Thinking Outside the







Risk Rating:


Ultimate safety requires controlling every aspect of every interaction. However, doing this requires more than just authentication, which must assume some trust to allow the authorized person to do particular things once authenticated. To assure that person does not try things outside the scope or even the imagination of the security put in place, the best solution is to subjugate in instances where all interaction is denied unless it is expressly allowed.

Finding yourself in a Linux system or service that has subjugation controls is like being in a play. All the dialogue and the movements are scripted, and very little can be done or said ad hoc within the scene. Interaction choices are limited, and the results of those choices are well defined. It appears there's no room for hacking, but that is not so.

Attacking a system under subjugation controls is very possible. The subjugation limitations are often input-specific, usually a white list of interactions that allows the user to choose from specific actions. If the action is not listed, then it is flatly denied. When an effective subjugation control system is in place, such as one that uses trusted computing hardware like the Trusted Platform Module (TPM), memory leaks and improper input validation to elevate privileges cannot exist. Therefore, a successful attack has to be focused elsewhere.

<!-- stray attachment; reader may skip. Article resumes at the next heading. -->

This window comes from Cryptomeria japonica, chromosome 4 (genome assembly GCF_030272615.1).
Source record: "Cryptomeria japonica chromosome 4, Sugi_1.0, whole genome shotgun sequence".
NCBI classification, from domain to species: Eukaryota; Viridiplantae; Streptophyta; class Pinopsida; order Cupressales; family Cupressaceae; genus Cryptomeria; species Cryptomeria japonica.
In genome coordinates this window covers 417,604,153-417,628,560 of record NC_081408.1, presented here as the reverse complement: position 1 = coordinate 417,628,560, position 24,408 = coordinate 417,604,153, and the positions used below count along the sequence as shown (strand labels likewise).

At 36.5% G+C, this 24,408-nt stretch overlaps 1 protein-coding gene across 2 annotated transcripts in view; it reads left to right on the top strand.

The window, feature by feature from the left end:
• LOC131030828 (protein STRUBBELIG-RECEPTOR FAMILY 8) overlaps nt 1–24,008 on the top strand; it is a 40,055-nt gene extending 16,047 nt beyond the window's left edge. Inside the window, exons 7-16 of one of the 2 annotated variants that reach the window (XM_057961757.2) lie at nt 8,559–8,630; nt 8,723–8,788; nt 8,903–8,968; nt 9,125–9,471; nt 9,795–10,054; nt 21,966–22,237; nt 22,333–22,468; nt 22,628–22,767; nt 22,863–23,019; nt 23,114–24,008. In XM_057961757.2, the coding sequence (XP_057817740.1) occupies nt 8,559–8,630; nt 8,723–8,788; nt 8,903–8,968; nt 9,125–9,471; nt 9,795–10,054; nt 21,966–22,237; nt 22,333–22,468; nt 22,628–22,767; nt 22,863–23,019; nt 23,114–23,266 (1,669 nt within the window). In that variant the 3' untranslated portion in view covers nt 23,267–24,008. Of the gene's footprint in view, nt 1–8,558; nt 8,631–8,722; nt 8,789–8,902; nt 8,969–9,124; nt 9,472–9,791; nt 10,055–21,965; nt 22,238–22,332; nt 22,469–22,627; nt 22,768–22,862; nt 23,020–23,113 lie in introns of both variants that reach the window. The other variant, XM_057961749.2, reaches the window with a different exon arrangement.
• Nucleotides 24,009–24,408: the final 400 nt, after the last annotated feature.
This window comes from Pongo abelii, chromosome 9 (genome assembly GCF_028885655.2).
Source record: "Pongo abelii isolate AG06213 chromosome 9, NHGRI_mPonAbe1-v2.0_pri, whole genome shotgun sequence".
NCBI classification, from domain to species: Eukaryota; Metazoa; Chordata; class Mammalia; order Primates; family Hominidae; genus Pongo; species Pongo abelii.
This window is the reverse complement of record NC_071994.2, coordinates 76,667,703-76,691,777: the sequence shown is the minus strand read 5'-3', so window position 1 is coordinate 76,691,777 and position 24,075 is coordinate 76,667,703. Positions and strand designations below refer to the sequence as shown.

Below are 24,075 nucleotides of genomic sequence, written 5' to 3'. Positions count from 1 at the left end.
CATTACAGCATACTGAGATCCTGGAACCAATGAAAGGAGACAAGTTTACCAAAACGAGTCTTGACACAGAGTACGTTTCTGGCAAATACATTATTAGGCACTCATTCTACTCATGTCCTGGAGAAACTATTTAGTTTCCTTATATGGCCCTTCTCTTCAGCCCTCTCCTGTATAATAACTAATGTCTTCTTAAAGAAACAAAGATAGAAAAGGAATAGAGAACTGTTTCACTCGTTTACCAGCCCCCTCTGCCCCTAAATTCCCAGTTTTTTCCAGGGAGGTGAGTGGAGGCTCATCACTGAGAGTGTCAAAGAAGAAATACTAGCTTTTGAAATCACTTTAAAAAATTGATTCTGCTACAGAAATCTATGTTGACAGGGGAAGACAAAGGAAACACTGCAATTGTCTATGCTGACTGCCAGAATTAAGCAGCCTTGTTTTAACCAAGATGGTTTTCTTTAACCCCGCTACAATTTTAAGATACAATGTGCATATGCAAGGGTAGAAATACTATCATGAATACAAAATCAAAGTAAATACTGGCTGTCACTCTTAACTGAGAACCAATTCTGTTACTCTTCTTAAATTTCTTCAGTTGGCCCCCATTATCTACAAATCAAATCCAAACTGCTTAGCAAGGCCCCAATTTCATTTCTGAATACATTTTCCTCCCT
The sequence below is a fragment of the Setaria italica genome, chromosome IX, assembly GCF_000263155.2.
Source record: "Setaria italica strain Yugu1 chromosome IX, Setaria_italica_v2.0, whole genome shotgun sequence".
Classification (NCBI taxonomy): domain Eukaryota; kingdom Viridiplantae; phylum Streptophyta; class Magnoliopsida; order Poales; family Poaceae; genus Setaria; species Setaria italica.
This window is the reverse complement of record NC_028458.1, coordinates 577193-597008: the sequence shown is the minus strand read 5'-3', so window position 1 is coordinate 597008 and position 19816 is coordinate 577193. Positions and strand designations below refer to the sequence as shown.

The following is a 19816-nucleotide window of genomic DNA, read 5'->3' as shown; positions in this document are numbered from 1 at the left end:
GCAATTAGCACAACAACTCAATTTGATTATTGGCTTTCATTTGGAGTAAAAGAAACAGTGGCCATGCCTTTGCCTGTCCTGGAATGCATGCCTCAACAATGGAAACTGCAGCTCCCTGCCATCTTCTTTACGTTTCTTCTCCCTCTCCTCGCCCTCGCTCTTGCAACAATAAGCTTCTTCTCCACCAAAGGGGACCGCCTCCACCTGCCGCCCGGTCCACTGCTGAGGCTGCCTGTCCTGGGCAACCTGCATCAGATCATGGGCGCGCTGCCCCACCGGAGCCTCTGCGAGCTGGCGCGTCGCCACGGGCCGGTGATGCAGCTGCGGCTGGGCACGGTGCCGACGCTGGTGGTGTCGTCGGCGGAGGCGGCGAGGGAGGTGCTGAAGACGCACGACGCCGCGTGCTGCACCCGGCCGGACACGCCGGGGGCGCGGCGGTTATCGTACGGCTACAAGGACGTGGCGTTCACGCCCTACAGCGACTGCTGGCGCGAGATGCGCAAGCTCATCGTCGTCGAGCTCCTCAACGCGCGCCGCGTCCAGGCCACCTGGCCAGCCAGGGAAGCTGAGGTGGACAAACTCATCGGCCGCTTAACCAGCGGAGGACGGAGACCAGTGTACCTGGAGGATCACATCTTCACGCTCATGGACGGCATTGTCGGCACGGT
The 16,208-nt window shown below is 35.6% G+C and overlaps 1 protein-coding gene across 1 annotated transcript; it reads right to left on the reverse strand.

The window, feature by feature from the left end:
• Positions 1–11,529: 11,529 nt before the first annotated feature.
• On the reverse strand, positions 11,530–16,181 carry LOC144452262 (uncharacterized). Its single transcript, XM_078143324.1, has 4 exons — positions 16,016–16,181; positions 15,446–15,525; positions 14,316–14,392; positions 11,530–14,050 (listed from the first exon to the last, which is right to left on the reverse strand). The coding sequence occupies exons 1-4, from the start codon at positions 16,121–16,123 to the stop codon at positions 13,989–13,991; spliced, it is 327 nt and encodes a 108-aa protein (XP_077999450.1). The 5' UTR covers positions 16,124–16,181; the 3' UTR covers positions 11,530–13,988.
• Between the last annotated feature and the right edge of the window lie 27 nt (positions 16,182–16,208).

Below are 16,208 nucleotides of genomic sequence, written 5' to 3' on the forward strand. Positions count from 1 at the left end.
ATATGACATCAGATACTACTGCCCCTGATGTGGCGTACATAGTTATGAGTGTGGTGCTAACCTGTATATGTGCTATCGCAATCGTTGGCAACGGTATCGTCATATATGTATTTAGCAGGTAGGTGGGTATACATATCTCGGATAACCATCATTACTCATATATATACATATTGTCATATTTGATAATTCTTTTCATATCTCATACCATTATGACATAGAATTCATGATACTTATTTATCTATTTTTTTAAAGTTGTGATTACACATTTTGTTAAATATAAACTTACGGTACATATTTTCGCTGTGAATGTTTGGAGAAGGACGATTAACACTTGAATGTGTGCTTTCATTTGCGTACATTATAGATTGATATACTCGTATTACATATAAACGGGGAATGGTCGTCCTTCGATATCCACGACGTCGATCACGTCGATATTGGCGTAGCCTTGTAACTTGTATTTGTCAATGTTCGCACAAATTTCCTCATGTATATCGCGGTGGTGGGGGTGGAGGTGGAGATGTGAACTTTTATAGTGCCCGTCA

Only a few attacks are possible against properly administered subjugation controls on a Linux system:

• Attack how the interaction is made rather than what can interact. Whether the limitations are in the protocols, the function calls used in the communication, the vector the interaction is coming from, or the white list of acceptable usage, most successful attacks are against the communication processes and white list implementation. For example, JavaScript is often used on a web page to control input; however, attackers can usually side step this quite easily by saving and removing the input restrictions from the page locally before reloading it again in a browser.

• Attack the emanations caused by the implementation of subjugation controls. A subjugation control requires interactions both with its own white list and with the user. Depending on the attacker's goal, being able to access this communication may be a worthwhile way to gain unauthorized information. Just knowing how the process works—how the function calls are made or how the protocols operate—may be necessary and useful for attacking the system.

Subjugate the system yourself from a lower level. The Linux part of the operating system is actually the Linux kernel. This level is the lowest possible. Either through physical or human security attacks, like entering the data center or tricking a privileged user, preferably root, into running malicious code, the kernel itself can be subjugated through tainted modules or rootkits. This can give an attacker control over the entire system and any virtual systems running beneath it—at least until the next reboot (assuming a hardware TPM is present and applied).

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